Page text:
Stay local this fall, local college president advises students

MCC President Dr. Johnette McKown suggests students in Central Texas stay close to home this fall. (Photo by Drake Lawson)
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WACO, Texas (KWTX) The McLennan County Community College campus is quiet now, but come fall, school officials are hoping to get students back into class.

"We are ready for them to be here," MCC President Dr. Johnette McKown said Friday.

And with the economic downturn, and anxiety surrounding the COVID-19 pandemic McKown suggests students in Central Texas stay close to home this fall.

"This is such a great time to stay at home, if nothing else just because you save cost on relocating," McKown said.

"You are going to get an excellent education and you are going to do it without a lot of debt," she said.

Matthew Espinoza, an MCC graduate who’s continuing his education through Tarleton State University, agrees.

"COVID-19 impacted my decision because I wasn't quite sure if the virus would worsen come fall," says Espinoza.

He had planned to move to Stephenville this fall but recently decided against it.

"If I have to quarantine in my own apartment and be away from family for however long that might be then it would be devastating for me," says Espinoza.

"I would much rather be at home be and be quarantined here where I am a lot more comfortable," he says.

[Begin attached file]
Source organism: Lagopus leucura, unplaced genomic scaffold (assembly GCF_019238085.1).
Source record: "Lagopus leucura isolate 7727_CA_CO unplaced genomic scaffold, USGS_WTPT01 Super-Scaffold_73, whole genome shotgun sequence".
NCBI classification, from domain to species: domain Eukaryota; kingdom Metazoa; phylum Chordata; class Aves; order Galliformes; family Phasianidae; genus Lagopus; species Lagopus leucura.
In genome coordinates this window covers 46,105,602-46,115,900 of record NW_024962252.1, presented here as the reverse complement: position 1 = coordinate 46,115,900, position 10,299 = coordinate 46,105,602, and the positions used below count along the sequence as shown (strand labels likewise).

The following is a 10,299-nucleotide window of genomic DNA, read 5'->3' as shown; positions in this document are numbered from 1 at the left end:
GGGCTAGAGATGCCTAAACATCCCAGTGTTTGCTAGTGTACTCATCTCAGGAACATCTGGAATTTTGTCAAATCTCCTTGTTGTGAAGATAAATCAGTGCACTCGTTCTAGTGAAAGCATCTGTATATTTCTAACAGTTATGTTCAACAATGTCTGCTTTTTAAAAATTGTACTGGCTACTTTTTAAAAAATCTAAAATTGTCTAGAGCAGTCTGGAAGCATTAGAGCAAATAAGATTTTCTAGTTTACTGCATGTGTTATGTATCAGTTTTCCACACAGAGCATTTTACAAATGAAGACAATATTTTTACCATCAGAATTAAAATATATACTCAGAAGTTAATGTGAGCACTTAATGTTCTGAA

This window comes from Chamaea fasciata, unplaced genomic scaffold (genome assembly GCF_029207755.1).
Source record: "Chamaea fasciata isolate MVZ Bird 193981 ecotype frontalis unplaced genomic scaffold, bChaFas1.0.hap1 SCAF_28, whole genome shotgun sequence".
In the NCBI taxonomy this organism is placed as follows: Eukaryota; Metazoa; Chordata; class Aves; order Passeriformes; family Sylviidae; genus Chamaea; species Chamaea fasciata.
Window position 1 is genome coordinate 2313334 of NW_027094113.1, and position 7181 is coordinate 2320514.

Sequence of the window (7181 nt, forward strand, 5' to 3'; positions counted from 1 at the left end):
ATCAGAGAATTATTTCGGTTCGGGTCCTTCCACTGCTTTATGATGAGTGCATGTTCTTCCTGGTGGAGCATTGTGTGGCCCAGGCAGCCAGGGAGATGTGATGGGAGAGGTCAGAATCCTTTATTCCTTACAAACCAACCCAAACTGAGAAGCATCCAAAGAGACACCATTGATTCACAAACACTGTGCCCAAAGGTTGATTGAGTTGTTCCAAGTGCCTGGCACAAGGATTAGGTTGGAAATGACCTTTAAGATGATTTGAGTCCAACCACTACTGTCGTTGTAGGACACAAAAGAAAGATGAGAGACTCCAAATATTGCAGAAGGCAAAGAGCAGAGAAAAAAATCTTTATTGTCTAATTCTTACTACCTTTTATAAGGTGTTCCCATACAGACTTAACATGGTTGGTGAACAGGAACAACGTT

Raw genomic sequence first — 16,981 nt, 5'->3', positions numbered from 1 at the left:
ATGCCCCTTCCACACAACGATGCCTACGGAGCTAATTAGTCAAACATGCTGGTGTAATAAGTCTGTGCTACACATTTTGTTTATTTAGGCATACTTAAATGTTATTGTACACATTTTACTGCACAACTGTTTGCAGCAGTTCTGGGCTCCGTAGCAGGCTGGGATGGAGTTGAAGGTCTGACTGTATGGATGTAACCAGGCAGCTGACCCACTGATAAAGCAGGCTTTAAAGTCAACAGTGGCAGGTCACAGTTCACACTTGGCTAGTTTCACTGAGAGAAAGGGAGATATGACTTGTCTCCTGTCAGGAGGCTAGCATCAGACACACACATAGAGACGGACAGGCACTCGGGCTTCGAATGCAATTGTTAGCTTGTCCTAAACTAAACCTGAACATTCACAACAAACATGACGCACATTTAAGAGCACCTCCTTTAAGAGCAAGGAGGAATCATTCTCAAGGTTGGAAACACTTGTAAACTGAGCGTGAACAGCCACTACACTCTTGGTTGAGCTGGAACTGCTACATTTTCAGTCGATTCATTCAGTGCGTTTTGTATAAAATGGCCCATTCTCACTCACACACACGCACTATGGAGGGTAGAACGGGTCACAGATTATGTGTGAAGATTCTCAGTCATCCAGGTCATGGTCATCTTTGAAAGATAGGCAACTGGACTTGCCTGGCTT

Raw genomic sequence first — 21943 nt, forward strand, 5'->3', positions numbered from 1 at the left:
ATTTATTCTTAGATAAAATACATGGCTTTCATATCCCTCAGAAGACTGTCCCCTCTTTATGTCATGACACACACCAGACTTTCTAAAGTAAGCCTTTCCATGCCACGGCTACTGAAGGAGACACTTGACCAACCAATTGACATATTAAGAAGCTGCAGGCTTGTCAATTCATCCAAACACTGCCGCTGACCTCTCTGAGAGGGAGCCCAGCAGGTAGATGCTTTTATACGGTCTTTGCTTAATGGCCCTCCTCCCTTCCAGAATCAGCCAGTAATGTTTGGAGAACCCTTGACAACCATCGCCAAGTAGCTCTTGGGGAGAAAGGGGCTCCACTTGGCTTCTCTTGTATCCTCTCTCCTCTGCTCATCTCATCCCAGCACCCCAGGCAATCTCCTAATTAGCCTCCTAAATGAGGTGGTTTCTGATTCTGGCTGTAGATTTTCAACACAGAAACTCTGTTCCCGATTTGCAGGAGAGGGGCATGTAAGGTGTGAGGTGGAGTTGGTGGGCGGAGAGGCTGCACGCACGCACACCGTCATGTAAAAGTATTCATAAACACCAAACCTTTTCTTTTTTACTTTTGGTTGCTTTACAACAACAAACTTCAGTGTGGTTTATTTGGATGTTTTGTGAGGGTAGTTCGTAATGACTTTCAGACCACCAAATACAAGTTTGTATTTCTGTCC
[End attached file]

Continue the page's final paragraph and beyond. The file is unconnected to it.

Instead deciding to enroll at Tarleton State through MCC’s University Center, which means he’ll attend classes here.

"The way I look at it is I am going to have the same certificate if I get it from Waco or Stephenville," he says.

As of now MCC is looking at a variety of options for the fall, including a hybrid model that includes both face-to-face and online instruction, and hopes to have plans firmed up as August approaches.

McKown was recently selected to the Higher Education Recovery Task Force, a group that's made of from 16 different states.

The group has a goal of looking at different ways to bring students back to class safely.

"This is a board to help all colleges as far as challenges and reopening," McKown said.

"We are discussing how to go online, how to return and how to look at the long term survival of colleges," she says.

McKown is just one of three representatives on the board from Texas, and the only one who is from a community college.

"I'm kind of the big cheerleader for community colleges," she said.